Render Pipelines desing in C++

For several months I've been thinking on a composable way of constructing render pipelines for a given 3D rendering engine.


The objects we are going to use and describe are: Cameras, Pipelines and Passes.

A Camera is like any other camera on a rendering engine. This object will have the normal data associated with it (matrices, position, etc). Aside from the common data, it is going to have a reference of one Render Pipeline.

This way we can describe that the Camera will have a relation of 1:1 with a Render Pipeline.

Something like this:

class Camera {
        explicit Camera(const Pipeline&);
        // ...
        // ...
        std::shared_ptr<Pipeline> pipeline;

A Pipeline will have a collection of interconnected Passes that will describe the flow of the rendering process's execution. This will describe a relation between Pipelines and Passes to be 1:N.

This Pipeline will expose an API to add new Passes and assign order of execution to them. This way, when we call the function Pipeline::render(...) all the Passes will be executed.

Something like this:

class Pipeline {
        void render(...);
        // ...
        // ...
        unsigned int executionOrder = 0;
        std::vector<std::shared_ptr<Pass>> passes;

A Pass is an object that from a given list of meshes and materials (plus some other data) will decide which rendering operations will be executed. Normally that list of meshes will be the meshes inside the frustum of the Camera.

Also, a Pass will include some support solution to hold the rendering output (like a Render Target) and will make that data available to other Passes of the Pipeline.

Passes can receive as inputs:

  • The list of meshes and materials to render.
  • The previous Pass outputs in the form of textures in memory (Render Targets)

And these are some concepts Passes can achieve (or output):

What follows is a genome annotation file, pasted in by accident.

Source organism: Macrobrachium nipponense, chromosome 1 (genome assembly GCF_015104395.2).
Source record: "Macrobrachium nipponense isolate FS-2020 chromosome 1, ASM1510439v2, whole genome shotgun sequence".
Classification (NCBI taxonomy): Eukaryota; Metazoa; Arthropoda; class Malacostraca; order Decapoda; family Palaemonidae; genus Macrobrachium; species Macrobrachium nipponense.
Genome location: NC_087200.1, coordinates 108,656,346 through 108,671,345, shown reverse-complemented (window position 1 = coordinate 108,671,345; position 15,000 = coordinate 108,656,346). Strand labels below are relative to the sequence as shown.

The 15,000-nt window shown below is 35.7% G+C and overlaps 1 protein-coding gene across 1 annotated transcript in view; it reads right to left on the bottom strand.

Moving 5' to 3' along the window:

• Render everything to screen.
  • Render everything to a Texture.
  • Render only a subset of objects (Opaque, Transparent, ...)
  • Render modified pixels from a given texture.
  • Render 2 or more textures composed into one.
  • etc.

The Pass class can derive into many different and specialized types of Passes, with this in mind we can have something like:

class Pass {
        explicit Pass(...);

        void render(...);
        // ...
        // ...

And a derived Pass that will render to texture:

class PassToTexture : public Pass {
    public :
        explicit PassToTexture(...);
        // ...

        RenderTarget target;
        // ...

These three ideas, Cameras, Pipelines and Passes can be composed together to construct all sort of rendering processes that can achieve almost anything on a rendering engine.

Structural Example

Here we can see an example of how the internal structure would look like:

+ Camera1       + Camera2        + Camera3
  + Pipeline1     + Pipeline2      + Pipeline3
    + PassA         + PassA          + PassA
                    + PassB (A)      + PassB (A)
                    + PassC (B, A)   + PassF (B, A)
                    + PassD (C)

Above we can see the structure of those Pipelines with their own inner Passes. We can see how the Camera1 has a very simple Pipeline using only 1 Pass.

On the Camera2 and Camera3 we can see how the Pipelines use more Passes, and how those Passes use previous Pass results to achieve the proper render process.

As far as I know, I found these Pros and Cons to this design.


  • Derivation/Inheritance can give us a great flexibility to achieve almost any rendering effect we want to make.
  • It allows the re-usability of Passes across many Pipelines.
  • Pipelines can be swapped instantly on any given Camera.
  • The complexity of a Pipeline is only there if we need to.
  • Several types of Pipelines and Passes can be pre-assembled and provided to customers without constraining customers of creating their own.
  • Because the high-frequency loop is going to be located inside the Pass::render(...) function, inheritance dereference pointers should not affect the performance of the code.


  • If Pipelines have black box API, it can be tricky to not repeat API functions among Pipelines. This is because several Pipelines can have same types of Passes inside and all of them can expose the same setPropertyABC(...).